Why This Mom Champions the Smallest (and Weirdest) Parenting Wins

“In the first few years of my daughter's life, I felt like a failure all the time.”
ByNehal Aggarwal
Associate Editor
Updated
Aug 2020
mom boss hilary frank at her weird parenting wins template
Photo: Tanya Isaeva Photography
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The Bump presents #MomBoss, a series dedicated to showing off all-star moms. We catch up with mompreneurs behind products we love, influencers who get real about motherhood and SAHMs who can multitask in their sleep.

There is no parenting win too small—which Hillary Frank knows from firsthand experience. Though perhaps best known for her acclaimed podcast, The Longest Shortest Time, which discusses the surprises and absurdities of parenting, Frank is a mom first. She started her podcast in 2010, the same year her daughter was born, as a way to connect with other parents. On the show, she’s covered a variety of topics—from transgender pregnancies to working moms to birth injuries to the sex lives of parents. She’s also the author of several books, the most recent of which is Weird Parenting Wins: Bathtub Dining, Family Screams, and Other Hacks from the Parenting Trenches. The book—a hilarious and original take on parenting books—is mostly compiled of desperate but effective strategies used by real parents and caregivers.

While Frank may have ended The Longest Shortest Time, she has something new up her sleeve. We spoke with Frank to hear more about her podcast, her own weird parenting wins, her approach to balancing work and motherhood and what’s next on her career path.

What inspired your podcast?

I started The Longest Shortest Time in 2010, the year my daughter was born. I was recovering from a rough childbirth injury and had just moved to a town where I knew nobody. The podcast was a way for me to connect with other parents and feel less alone.

How did your idea for the book come to be?

In the first few years of my daughter’s life, I felt like a failure all the time. Sometimes that was because I felt judged by other moms; other times it was because the techniques I was reading in parenting books didn’t work for me. I felt like something must be wrong with me or my baby or both. But after awhile, I started to realize that certain strategies were working for me—I had just made them up myself, often in moments of sheer desperation. In 2013, I wrote a post on The Longest Shortest Time website asking other parents what worked for them. Years later, I made a more formal ask to the podcast audience… and the book was born.

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Which of your own weird parenting wins are you most proud of?

One time I stopped an argument between my daughter and her friend by quietly doing a headstand in the middle of the room. I hadn’t done one in like 20 years and I surprised both them and myself! Here’s another: Recently, I have gotten my daughter to stop stalling her bedtime routine by promising her a “booty dance” on Friday night if the week has gone well. A booty dance means that for 10 minutes she gets to choreograph a dance for me and my husband, in which we shake our booties in various embarrassing ways. There is a lot of grabbing our own butts.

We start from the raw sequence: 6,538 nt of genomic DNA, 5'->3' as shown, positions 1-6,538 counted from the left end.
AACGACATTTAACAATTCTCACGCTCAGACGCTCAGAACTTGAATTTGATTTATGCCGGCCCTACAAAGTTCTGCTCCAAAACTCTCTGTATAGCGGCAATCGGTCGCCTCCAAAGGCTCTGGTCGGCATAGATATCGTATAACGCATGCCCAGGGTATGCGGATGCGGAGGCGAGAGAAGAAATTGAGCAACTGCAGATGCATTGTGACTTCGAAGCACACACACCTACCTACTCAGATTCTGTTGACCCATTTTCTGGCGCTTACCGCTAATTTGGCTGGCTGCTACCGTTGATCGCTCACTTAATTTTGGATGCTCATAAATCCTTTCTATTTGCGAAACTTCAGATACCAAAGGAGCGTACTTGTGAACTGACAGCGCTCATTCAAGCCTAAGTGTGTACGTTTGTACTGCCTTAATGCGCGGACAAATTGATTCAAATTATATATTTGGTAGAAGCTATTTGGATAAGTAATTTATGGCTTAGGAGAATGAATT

What’s the one thing you wish someone told you before you became a mom?

I wish someone had told me that everyone is making it up as they go along. But most of all, I wish someone had told me about pelvic floor physical therapy. I lived with a painful birth injury for three years before I found the help I needed. I think it’s important for anyone going into childbirth to know that most pelvic injuries can be healed.

What advice do you have for new moms?

Trust your gut and be creative. If you stumble upon a strategy that works for you and your kid, go with it, even if it seems silly. Remember that kids love games, so whenever you can turn an annoying task into a game, they’ll be more likely to listen to you. And keep in mind that all kids are different, so what works for you might not work for your friend’s kid—or even for another child of yours.

Can you share anything about your new upcoming project?

Nothing is solid yet, but I’m hoping to do something on the topic of middle school. Before I started the podcast, I published three YA novels, Better Than Running at Night, The View From the Top and I Can’t Tell You and most of my reporting was about teenagers. I’m excited to return to that beat.

What’s one thing you do for yourself to help you de-stress?

Self care is a new concept for me, but ending The Longest Shortest Time was partly a way to reset and prioritize de-stressing. I’ve started running, and I sign up for races to make sure I don’t fall off the wagon. And I bought an electric shiatsu back massager to give my sore muscles some love.

Is there anything else you want to add?

Raising another human is exhausting. It’s okay to cut things out of your life that are adding to your stress so that you can be more emotionally available to your kid. I know it can be hard. But just do it and don’t feel guilty.

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